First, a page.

Music was one of my favourite subjects at school. It gave me an opportunity to express my more creative side. I would often spend my lunchtimes in the music computer rooms, working on my compositions. I was very blessed to have some excellent music teachers, a well-funded music department, a school culture where music was highly regarded, and a family that encouraged me to play and listen to a variety of music from a young age. Our school orchestra, senior choir and swing band were once the envy of the county. Against the predictions of both myself and my mum, I got an A for music aged 16.
But if The Economist is to be believed, fewer children will experience the joys of music at school if current trends continue. https://www.economist.com/news/britain/21737444-barely-one-20-pupils-took-music-gcse-last-year-how-much-longer-will-world-dance. Fewer students are taking music at GCSE and A level, the two qualifications Britons take at ages 16 and 18 respectively. Music departments are facing funding cuts, caused by a drop in demand and cuts to education generally. A relentless emphasis on science and vocational subjects has come at the expense of music, which is understandably seen as economically unproductive and not useful for most people’s careers.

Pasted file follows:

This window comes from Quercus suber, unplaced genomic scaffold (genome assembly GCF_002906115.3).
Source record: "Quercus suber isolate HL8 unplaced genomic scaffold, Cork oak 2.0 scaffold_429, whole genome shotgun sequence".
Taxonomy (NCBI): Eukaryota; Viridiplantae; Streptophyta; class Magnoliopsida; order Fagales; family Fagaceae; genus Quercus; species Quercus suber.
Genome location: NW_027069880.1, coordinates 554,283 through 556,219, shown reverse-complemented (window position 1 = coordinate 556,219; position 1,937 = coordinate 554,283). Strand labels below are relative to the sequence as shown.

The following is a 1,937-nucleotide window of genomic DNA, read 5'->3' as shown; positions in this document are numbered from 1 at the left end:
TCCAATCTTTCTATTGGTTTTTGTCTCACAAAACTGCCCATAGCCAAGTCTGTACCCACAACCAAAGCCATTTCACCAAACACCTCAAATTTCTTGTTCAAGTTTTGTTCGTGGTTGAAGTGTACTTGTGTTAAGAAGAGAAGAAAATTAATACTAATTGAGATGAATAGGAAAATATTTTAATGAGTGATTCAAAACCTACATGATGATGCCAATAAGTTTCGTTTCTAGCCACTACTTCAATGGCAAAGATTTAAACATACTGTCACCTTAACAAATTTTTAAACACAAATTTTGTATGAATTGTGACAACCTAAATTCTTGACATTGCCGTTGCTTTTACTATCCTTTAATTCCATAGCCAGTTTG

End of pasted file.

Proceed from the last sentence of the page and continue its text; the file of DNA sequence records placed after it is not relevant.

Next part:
Britain still excels at music at the elite level. Many of the world’s most famous musicians were and are British. Our music conservatoires are amongst the world’s best. The problem is that music is increasingly the exclusive preserve of the well off. Poorer students have to contend with underfunded music departments and the expectation from parents to pursue more lucrative pastimes. Success in the music industry often depends on luck or connections, not merit.
I think this is a national tragedy that must be reversed immediately. Music has all sorts of benefits for children, even those won’t don’t engage with it later in life. It helps them to express their emotions. It allows them to be creative and imaginative. It teaches them about history and other cultures, as well as their own. I couldn’t help but notice that people at my school who did music were better behaved, got better grades and enjoyed school more. Music is also wonderfully sociable, giving children a chance to meet different sorts of people. A more musical nation will certainly be a happier one.